image

Universal suffrage in Hong Kong

Lay groundwork now if Hong Kong wants popular vote for leader in 2027, former minister says

Ex-secretary for constitutional and mainland affairs Raymond Tam says it’s too late to achieve universal suffrage by 2022 poll, and government should focus on national security law instead

PUBLISHED : Saturday, 23 December, 2017, 9:31am
UPDATED : Saturday, 23 December, 2017, 9:30am

Hong Kong’s officials should start laying the groundwork instead of kicking the can down the road if they aim to achieve a popular ballot for the city’s leadership by 2027, according to a former minister in charge of the issue.

Raymond Tam Chi-yuen, who on Tuesday was elected as a deputy to China’s legislature, the National People’s Congress, said that in terms of political atmosphere and timing, it was impossible for the government to reform the system for the chief executive election to allow universal suffrage in the 2022 poll.

The former minister said that rather than trying to push a political reform package through the Legislative Council, it was more practical for officials to enact national security legislation after the legislature’s general election in 2020, as Beijing had already signalled its impatience at Hong Kong for making no progress on the matter.

Tam, 53, was secretary for constitutional and mainland affairs from 2011 to June this year. In October 2013, Tam, along with Hong Kong leader Carrie Lam Cheng Yuet-ngor, who was then chief secretary, and justice secretary Rimsky Yuen Kwok-keung kicked off a two-year process aimed at achieving a popular ballot for the 2017 chief executive election.

Fear and loathing: which way forward for Article 23 national security law in face of stiff opposition in Hong Kong?

But Beijing handed down a stringent framework on the issue, triggering the 79-day Occupy protests in 2014, a year before the government’s electoral reform package was voted down in Legco.

Speaking to the Post in an interview on Wednesday, Tam suggested it was likely the next chief executive poll in 2022 would again be decided by the 1,200-member Election Committee, a panel dominated by business elites, professionals and politicians.

“It’s difficult for the government to start constitutional reform in the next two to three years,” he said.

Tam explained that with ongoing court cases involving Occupy protesters and last year’s Mong Kok riot, it would be difficult to create “a suitable atmosphere” for debates on sensitive issues.

Asked whether universal suffrage could be achieved by 2027, Tam said he believed that would depend on the “groundwork” laid by Lam’s government.

“From going to the mainland for more exchanges to lining up Beijing officials [to engage] individual political parties behind the scenes, these all are the groundwork,” Tam said, adding that it was hard to tell whether the reform process could be relaunched until officials and lawmakers had sat down to talk.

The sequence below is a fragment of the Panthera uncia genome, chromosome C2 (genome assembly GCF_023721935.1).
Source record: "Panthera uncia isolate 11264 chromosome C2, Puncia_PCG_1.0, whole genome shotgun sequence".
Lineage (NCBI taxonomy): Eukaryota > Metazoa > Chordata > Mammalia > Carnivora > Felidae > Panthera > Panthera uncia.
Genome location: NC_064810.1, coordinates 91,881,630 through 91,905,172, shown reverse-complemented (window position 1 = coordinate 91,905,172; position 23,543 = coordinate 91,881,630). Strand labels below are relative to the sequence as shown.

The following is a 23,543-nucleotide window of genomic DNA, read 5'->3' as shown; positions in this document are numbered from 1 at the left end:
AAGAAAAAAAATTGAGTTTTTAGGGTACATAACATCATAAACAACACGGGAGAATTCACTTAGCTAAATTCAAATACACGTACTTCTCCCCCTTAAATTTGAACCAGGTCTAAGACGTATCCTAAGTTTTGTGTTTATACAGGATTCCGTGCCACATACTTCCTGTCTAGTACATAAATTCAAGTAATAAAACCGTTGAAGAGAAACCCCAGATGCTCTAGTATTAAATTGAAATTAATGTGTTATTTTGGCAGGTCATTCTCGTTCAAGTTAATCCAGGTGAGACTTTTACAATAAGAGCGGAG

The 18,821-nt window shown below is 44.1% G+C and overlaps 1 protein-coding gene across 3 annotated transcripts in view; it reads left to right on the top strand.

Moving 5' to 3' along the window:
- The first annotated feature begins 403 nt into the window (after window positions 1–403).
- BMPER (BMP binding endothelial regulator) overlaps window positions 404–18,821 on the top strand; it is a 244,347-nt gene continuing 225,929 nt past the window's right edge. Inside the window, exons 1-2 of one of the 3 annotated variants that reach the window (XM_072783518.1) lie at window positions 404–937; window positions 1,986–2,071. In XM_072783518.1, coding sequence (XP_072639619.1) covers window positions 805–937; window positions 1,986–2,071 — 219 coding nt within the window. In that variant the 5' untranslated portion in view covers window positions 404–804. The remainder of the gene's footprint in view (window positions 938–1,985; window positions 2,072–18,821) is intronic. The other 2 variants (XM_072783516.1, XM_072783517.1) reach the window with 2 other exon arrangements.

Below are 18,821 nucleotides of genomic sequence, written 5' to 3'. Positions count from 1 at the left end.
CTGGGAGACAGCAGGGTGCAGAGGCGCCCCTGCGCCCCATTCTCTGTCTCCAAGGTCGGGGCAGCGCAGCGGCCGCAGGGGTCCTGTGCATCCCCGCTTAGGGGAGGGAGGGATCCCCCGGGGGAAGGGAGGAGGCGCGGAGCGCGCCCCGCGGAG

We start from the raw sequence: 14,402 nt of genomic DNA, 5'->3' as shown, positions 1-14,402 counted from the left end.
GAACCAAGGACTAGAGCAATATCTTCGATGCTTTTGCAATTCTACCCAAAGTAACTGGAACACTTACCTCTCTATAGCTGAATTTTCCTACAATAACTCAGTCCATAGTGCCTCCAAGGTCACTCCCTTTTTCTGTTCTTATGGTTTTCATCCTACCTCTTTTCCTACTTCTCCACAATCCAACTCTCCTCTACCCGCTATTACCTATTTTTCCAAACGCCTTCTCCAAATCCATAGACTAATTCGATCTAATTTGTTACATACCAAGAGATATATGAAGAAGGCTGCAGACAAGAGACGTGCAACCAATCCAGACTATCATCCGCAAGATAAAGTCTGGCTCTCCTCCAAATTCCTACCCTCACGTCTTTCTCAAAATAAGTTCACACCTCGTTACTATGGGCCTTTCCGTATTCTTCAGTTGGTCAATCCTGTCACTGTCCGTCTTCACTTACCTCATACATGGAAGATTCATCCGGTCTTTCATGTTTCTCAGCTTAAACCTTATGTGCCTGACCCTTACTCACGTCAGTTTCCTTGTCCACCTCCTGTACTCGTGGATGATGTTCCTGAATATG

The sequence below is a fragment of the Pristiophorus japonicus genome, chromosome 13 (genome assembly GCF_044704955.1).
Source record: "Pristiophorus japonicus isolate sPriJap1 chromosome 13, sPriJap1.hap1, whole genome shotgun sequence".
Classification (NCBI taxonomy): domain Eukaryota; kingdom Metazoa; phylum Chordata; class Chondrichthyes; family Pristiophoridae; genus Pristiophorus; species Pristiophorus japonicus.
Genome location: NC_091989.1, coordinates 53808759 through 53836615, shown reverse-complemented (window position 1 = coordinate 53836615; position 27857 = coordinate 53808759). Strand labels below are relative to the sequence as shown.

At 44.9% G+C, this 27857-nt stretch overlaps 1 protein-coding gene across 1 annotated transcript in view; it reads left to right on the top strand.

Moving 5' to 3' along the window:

While President Xi Jinping is widely expected to lead China for at least five more years, the next leadership reshuffle in Beijing in March will see some state leaders, including Zhang Dejiang, currently the top official overseeing Hong Kong affairs, retiring.

Tam said that with a new state leader taking over the role, he believed there would be opportunities for Beijing officials and pan-democrat lawmakers to meet for talks or mainland visits.

While the pro-democracy camp is asking the Hong Kong government to introduce democratic reforms, the administration is also facing increasing pressure from Beijing to enact Article 23 of the Basic Law, Hong Kong’s mini-constitution, which states that the city must establish its own law to protect national security.

In light of the calls from the pro-Beijing camp, Tam believed that Lam could include national security legislation as one of her priorities in the latter half of her five-year term, which ends in 2022.

“If I were her, I would also choose to kick-start [Basic Law] Article 23 legislation rather than constitutional reform,” Tam said.

Pressure increases on Hong Kong leader to enact controversial national security law

He said a good time to enact national security legislation would be after the Legco polls in 2020, as the newly elected lawmakers would be the ones to vote on the bill after a public consultation exercise.

In April, shortly after Lam was elected chief executive, Tam famously hinted that he would leave the government, saying that “perhaps my pace and Lam’s were slightly different”. The remarks sparked speculation over whether Tam was implying a disagreement with the chief executive-elect.

But Tam insisted in the interview with the Post that he was saying only that “it was normal for the paces of officials in the cabinet to be different”.

Asked to compare the current and former governments, Tam said the paces of incumbent ministers “seemed more united and synchronised”.

Tam is currently a senior executive of the New Frontier Group, a business collective founded by his former boss, Antony Leung Kam-chung. Tam was press secretary during Leung’s tenure as financial secretary from 2001 to 2003.